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Print version ISSN 0042-9686
Bull World Health Organ vol.79 n.5 Genebra Jan. 2001
OBJECTIVE: To compare the use of generic and proprietary sodium stibogluconate for the treatment of visceral leishmaniasis (kala-azar).
METHODS: A total of 102 patients with confirmed kala-azar were treated in a mission hospital in West Pokot region, Kenya, with sodium stibogluconate (20 mg/kg/day for 30 days) either as Pentostam® (PSM) or generic sodium stibogluconate (SSG); 51 patients were allocated alternately to each treatment group.
FINDINGS: There were no significant differences in baseline demographic characteristics or disease severity, or in events during treatment. There were 3 deaths in the PSM group and 1 in the SSG group; 2 patients defaulted in each group. Only 1 out of 80 test-of-cure splenic aspirates was positive for Leishmania spp.; this patient was in the SSG group. Follow-up after > 6 months showed that 6 out of 58 patients had relapsed, 5 in the SSG group and 1 in the PSM group. No outcome variable was significantly different between the two groups.
CONCLUSION: The availability of cheaper generic sodium stibogluconate, subject to rigid quality controls, now makes it possible for the health authorities in kala-azar endemic areas to provide treatment to many more patients in Africa.
Keywords Leishmaniasis, Visceral/drug therapy; Antimony sodium gluconate/therapeutic use; Drugs, Generic/therapeutic use; Drug evaluation; Comparative study; Kenya (source: MeSH).
Mots clés Leishmaniose viscérale/chimiothérapie; Antimoine sodium, Gluconate/usage thérapeutique; Produits génériques/ usage thérapeutique; Evaluation médicament; Etude comparative; Kenya (source: INSERM).
Palabras clave Leishmaniasis visceral/quimioterapia; Gluconato de sodio antimonio/uso terapéutico; Medicamentos genéricos/ uso terapéutico; Evaluación de medicamentos; Estudio comparativo; Kenya (fuente: BIREME).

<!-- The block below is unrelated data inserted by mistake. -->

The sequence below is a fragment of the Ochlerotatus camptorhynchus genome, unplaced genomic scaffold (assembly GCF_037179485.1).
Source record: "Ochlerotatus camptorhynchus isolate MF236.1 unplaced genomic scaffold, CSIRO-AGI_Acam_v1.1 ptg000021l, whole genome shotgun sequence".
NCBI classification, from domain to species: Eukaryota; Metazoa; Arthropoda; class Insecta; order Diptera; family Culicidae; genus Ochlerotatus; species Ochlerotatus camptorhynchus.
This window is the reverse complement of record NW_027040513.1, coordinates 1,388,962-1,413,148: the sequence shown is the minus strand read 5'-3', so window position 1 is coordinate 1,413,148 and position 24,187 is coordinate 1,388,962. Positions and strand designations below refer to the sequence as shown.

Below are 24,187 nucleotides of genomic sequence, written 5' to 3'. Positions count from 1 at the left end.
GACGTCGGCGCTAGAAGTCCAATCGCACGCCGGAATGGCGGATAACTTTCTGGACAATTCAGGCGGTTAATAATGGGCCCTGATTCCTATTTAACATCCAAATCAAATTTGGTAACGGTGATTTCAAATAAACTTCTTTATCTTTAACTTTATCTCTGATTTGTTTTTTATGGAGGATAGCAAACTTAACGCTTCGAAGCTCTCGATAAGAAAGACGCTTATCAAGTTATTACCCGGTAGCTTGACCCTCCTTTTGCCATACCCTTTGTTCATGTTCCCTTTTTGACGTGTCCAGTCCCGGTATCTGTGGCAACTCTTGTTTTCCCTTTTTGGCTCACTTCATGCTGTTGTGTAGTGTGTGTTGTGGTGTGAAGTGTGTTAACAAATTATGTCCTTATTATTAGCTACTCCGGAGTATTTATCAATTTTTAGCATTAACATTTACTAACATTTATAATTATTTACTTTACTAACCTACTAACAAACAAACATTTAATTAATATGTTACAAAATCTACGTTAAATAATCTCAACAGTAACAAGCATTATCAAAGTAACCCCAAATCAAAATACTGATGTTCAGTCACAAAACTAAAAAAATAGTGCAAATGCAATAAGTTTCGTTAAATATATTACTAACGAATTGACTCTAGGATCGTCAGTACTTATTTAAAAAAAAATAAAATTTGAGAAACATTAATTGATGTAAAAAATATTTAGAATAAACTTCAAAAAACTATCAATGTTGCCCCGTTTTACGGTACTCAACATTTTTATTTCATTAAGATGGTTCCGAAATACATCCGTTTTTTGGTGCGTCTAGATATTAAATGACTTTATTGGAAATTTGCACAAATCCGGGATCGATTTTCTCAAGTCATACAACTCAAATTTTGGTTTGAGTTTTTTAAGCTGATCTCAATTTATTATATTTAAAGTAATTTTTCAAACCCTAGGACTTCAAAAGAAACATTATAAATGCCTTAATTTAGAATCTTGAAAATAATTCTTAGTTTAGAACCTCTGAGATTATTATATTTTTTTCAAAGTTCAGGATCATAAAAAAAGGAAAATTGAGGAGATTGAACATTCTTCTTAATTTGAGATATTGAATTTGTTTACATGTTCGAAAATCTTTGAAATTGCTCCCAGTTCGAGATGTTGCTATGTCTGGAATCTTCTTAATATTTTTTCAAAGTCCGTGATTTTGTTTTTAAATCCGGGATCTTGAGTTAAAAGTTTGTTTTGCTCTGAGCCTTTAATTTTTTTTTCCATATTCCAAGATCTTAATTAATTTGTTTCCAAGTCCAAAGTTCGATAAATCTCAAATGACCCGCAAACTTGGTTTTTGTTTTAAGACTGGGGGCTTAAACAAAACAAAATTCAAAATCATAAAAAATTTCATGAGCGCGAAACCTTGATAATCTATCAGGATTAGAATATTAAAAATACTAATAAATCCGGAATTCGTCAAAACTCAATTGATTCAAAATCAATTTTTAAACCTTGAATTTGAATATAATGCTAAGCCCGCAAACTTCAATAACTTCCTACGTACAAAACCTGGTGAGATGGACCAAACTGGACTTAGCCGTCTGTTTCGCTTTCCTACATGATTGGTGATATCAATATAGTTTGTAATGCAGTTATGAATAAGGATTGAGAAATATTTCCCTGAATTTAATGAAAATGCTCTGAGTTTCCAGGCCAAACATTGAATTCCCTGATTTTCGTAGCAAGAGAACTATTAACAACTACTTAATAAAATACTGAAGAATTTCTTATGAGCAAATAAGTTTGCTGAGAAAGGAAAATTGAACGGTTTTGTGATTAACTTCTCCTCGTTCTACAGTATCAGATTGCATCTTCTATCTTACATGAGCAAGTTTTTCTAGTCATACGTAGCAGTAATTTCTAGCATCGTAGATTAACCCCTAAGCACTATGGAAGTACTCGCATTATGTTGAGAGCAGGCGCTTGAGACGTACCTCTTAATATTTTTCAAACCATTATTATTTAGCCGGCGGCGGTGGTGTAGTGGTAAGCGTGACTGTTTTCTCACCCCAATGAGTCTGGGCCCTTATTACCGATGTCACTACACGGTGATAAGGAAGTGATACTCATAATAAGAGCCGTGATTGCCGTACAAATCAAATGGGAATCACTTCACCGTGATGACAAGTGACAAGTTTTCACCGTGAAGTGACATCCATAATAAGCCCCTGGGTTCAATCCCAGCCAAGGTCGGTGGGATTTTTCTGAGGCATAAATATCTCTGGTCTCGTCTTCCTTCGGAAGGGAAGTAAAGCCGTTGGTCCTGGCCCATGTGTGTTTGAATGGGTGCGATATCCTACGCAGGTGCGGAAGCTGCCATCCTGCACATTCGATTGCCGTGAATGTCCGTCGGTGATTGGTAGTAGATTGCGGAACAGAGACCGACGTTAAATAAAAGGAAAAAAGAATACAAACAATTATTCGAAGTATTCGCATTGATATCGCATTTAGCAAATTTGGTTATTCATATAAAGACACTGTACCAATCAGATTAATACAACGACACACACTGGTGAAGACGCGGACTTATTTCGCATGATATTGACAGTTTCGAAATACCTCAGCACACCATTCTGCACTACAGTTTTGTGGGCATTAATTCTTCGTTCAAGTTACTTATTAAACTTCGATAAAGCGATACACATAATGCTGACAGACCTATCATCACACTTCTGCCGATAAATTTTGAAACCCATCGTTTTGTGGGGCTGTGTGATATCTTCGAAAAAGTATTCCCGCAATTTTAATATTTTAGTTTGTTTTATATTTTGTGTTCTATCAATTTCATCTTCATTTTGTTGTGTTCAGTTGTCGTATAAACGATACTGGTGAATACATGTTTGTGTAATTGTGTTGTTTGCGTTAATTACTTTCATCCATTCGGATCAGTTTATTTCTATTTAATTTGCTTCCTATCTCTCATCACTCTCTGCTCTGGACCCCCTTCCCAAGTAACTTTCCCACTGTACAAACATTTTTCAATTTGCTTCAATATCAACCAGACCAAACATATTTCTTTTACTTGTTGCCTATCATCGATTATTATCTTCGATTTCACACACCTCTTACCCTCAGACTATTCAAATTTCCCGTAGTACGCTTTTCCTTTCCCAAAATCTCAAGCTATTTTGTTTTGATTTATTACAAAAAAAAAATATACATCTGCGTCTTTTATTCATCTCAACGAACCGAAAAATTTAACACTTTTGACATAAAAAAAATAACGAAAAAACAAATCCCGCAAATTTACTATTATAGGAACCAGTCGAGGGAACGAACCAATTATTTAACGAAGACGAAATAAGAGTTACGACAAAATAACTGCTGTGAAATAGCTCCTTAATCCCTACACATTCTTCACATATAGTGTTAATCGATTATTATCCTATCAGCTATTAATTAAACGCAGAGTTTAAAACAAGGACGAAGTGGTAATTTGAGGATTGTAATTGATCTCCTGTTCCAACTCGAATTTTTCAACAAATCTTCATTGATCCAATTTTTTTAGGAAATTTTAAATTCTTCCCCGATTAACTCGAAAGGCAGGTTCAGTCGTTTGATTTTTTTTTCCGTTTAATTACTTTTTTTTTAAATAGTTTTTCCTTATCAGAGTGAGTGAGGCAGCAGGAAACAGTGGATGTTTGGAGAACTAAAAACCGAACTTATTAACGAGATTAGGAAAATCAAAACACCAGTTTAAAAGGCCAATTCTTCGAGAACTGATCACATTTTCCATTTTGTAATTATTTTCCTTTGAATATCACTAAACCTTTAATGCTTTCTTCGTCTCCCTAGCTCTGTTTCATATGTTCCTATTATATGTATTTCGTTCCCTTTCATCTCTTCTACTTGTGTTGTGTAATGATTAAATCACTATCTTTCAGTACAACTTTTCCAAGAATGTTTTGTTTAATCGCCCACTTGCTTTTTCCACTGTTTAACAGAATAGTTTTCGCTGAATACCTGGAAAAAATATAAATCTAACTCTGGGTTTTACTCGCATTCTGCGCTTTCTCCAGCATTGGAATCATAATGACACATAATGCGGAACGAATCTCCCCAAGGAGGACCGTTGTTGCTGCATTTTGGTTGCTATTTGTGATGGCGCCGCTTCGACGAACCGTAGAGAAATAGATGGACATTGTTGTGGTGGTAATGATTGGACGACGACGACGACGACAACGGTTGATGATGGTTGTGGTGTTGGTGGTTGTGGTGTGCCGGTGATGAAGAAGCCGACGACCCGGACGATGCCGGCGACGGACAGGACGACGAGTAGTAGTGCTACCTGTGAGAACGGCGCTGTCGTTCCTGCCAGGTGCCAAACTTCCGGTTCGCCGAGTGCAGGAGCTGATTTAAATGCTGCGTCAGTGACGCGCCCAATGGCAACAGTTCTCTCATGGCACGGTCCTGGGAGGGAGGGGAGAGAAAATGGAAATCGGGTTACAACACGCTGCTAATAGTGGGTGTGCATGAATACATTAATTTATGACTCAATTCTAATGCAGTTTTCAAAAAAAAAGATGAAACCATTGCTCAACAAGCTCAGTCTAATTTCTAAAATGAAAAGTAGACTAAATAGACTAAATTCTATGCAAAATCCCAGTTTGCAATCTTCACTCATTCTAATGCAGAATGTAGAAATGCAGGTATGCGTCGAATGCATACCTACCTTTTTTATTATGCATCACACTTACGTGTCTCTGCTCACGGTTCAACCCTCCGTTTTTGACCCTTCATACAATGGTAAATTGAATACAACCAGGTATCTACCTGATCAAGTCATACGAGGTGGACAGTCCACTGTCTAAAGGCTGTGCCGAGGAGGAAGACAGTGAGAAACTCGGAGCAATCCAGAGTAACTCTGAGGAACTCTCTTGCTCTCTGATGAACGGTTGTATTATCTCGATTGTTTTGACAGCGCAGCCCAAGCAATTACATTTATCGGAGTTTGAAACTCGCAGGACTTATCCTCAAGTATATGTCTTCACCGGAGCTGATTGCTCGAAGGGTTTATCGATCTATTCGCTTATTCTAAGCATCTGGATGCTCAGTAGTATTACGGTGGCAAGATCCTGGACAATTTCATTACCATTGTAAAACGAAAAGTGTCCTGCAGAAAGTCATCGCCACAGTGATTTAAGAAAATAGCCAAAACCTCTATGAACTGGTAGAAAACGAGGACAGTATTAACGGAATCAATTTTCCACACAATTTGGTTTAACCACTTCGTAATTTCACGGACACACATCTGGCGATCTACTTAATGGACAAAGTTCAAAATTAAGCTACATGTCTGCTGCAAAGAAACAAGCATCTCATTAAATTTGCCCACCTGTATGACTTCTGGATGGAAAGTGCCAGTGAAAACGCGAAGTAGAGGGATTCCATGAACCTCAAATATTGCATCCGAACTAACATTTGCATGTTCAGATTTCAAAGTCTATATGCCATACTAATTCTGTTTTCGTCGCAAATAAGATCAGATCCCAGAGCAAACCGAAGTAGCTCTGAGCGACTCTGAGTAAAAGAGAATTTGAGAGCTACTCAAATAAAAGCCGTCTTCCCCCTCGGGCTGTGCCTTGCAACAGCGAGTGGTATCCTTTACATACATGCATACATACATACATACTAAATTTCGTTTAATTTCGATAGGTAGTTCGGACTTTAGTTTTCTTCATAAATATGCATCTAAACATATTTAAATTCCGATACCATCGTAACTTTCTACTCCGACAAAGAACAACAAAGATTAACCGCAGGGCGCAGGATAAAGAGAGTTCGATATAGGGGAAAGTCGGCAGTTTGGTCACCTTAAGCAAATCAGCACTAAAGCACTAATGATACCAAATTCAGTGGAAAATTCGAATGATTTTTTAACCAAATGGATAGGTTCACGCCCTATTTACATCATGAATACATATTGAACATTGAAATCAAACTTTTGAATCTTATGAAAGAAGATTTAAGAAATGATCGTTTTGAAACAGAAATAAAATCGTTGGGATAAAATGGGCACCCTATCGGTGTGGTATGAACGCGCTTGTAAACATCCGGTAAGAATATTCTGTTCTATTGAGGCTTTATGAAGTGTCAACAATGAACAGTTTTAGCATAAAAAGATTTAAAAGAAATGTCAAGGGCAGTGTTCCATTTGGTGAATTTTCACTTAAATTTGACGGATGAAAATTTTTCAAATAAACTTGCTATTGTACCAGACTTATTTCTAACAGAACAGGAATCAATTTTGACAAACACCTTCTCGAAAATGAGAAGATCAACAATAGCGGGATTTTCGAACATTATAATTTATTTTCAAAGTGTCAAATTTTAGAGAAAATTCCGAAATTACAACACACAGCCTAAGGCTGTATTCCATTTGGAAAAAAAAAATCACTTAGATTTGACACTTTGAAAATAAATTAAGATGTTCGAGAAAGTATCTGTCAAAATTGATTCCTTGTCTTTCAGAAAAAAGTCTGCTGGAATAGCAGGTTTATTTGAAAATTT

Kala-azar (visceral leishmaniasis), a debilitating disease caused by Leishmania donovani, poses a major health problem in East Africa, and since 1988, Médecins Sans FrontièresHolland (MSFH) has treated over 45 000 patients in the region with the condition. The mainstay of this treatment remains pentavalent antimony compounds. Since the 1940s, Pentostam® (PSM) (GlaxoWellcome, London, England) (sodium stibogluconate) has been virtually the only substance used in English-speaking East Africa for the treatment of kala-azar and post-kala-azar dermal leishmaniasis (PKDL). In the former French and Italian colonies in Africa, meglumine antimoniate (Glucantime®) (Rhône-Poulenc-Rohrer, Paris) is used. However, the high cost of PSM (see below) makes it prohibitively expensive for both patients and the local health authorities in the affected areas. Furthermore, usually only small amounts of PSM are produced and the manufacturer often cannot cope with the fluctuating high demand for the drug. Shortfalls in supply have been encountered by MSFH and a good-quality, but cheaper, treatment option for kala-azar is urgently required. Generic sodium stibogluconate B.P (SSG)) has been manufactured by Albert David Ltd in Calcutta, India, for several decades, and since 1997 it has been supplied by the International Dispensary Association (IDA), Amsterdam, Netherlands. Because of the 50-year virtual monopoly of PSM in East Africa for treatment of kala-azar, some individuals and institutions may be induced to change to generic SSG when it has been carefully evaluated with PSM. The content of pentavalent and trivalent antimony in generic SSG falls well within the batch-to-batch variability seen for PSM and Glucantime (1). Unacceptable toxicity has been reported with batches of some antimonials made in India (2); these batches have been found to have abnormally high osmolality. However, such toxicity has not been reported with SSG made by Albert David Ltd (Dr Shyam Sundar, personal communication, 1999). IDA and other laboratories including the Drug Control Laboratory, Ministry of Health, Khartoum, Sudan have found SSG to be of consistently high quality. IDA inspected the production plant in India in 1997, and found it to conform to Good Manufacturing Practices. MSFH therefore undertook a series of evaluations of PSM versus SSG to establish whether the two compounds were similar in efficacy and tolerability under the field conditions where kala-azar is treated. This hospital-based study is the first evaluation in this series.